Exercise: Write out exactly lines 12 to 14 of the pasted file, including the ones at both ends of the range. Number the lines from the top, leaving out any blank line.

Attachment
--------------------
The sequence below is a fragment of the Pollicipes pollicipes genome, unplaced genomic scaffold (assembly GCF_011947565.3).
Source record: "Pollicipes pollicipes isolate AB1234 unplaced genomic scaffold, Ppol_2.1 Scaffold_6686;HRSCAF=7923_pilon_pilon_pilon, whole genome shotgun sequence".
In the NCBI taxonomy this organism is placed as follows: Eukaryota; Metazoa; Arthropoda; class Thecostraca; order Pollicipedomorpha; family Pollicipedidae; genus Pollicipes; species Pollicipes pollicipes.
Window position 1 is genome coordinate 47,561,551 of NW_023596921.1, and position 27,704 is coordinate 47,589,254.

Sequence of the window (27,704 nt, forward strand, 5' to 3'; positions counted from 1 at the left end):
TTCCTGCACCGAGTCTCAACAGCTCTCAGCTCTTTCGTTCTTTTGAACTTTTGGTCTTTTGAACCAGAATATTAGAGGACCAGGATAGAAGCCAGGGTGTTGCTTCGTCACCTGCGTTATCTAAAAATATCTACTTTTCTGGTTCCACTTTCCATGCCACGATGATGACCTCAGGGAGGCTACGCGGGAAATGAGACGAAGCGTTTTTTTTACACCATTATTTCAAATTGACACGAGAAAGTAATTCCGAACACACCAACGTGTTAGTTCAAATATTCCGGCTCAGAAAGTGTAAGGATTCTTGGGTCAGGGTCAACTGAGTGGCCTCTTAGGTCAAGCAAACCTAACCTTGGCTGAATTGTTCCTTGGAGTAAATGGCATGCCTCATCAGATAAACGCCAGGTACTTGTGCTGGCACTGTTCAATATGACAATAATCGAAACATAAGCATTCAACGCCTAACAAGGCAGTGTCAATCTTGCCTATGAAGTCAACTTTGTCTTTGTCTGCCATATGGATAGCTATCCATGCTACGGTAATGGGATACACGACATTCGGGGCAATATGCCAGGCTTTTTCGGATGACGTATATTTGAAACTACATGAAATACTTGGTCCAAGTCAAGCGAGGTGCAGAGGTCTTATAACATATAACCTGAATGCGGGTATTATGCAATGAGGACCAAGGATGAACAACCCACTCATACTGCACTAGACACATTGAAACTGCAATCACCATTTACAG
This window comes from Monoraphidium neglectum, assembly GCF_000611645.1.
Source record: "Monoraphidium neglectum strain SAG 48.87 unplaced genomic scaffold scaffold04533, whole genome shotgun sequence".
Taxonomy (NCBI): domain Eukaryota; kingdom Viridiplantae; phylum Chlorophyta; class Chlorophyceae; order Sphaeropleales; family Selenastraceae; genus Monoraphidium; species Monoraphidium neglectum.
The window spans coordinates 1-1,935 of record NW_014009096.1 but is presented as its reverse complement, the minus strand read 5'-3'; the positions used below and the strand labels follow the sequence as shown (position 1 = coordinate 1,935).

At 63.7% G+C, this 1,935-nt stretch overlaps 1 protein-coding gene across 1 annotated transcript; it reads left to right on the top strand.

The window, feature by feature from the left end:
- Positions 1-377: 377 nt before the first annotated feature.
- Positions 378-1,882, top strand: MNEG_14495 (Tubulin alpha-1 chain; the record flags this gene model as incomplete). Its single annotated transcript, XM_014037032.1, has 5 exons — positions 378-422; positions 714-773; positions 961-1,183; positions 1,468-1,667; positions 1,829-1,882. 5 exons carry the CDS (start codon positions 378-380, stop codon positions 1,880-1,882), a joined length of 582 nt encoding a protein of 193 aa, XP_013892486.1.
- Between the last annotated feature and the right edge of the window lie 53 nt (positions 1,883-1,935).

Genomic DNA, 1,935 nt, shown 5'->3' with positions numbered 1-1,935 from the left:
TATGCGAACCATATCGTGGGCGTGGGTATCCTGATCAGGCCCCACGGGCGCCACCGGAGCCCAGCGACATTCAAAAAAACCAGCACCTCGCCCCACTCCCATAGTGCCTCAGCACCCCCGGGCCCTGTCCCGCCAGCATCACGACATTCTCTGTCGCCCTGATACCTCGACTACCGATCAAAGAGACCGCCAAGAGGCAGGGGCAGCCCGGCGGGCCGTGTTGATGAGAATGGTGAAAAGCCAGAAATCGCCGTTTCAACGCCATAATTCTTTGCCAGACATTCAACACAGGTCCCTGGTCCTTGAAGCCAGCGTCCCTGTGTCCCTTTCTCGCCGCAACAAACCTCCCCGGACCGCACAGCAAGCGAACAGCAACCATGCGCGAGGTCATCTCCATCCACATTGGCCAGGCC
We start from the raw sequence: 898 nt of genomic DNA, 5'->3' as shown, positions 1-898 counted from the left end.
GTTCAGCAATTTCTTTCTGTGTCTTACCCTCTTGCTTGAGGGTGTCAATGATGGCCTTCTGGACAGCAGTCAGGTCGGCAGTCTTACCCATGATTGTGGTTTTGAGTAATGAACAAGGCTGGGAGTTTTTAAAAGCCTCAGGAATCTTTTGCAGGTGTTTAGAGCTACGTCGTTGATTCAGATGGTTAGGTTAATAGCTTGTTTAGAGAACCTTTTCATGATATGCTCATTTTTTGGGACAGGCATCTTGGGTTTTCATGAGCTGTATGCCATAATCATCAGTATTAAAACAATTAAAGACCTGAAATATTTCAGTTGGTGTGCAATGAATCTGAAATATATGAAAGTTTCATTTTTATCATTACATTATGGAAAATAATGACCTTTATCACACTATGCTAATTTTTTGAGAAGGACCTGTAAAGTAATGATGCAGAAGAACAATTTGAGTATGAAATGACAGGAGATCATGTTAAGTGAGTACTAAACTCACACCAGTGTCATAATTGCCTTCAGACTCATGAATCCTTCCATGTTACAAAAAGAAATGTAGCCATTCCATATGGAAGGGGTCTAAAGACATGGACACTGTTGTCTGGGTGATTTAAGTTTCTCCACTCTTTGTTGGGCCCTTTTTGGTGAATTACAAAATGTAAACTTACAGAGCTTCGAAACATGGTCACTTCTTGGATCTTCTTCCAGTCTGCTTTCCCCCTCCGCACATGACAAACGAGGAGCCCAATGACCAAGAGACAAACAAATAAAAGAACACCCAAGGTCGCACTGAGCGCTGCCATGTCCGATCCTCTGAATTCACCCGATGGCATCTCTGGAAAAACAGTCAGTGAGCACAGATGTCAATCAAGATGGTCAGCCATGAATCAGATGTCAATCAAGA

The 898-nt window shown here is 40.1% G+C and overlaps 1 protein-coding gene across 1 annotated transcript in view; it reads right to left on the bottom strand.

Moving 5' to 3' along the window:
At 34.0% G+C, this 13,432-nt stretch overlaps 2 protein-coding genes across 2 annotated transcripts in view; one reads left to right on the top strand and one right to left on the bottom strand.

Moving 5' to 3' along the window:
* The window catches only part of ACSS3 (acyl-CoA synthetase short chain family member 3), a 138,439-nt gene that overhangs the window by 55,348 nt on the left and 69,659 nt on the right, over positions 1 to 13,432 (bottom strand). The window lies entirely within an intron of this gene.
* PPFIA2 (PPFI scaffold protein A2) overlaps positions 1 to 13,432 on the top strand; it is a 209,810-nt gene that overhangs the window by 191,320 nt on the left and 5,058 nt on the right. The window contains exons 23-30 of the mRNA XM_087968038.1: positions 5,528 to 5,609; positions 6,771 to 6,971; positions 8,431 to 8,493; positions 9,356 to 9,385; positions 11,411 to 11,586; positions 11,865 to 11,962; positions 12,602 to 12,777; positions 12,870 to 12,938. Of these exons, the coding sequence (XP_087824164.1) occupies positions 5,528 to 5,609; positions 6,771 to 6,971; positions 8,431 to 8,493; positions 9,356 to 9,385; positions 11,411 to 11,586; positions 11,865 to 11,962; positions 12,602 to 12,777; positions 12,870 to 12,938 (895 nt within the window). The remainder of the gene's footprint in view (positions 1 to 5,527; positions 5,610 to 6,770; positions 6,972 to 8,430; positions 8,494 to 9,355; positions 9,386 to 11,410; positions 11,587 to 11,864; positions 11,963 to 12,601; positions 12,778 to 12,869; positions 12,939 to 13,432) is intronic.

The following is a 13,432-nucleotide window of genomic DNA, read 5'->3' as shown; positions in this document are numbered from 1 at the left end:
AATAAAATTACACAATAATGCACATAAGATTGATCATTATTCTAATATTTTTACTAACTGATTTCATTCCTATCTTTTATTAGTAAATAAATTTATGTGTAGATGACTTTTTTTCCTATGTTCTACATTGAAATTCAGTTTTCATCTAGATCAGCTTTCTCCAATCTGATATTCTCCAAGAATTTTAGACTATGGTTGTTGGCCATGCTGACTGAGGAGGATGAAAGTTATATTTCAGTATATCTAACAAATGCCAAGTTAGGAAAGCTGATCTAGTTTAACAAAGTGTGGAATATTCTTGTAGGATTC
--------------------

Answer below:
The window, feature by feature from the left end:
- Positions 1-377: 377 nt before the first annotated feature.
- Positions 378-1,882, top strand: MNEG_14495 (Tubulin alpha-1 chain; the record flags this gene model as incomplete). Its single annotated transcript, XM_014037032.1, has 5 exons — positions 378-422; positions 714-773; positions 961-1,183; positions 1,468-1,667; positions 1,829-1,882. 5 exons carry the CDS (start codon positions 378-380, stop codon positions 1,880-1,882), a joined length of 582 nt encoding a protein of 193 aa, XP_013892486.1.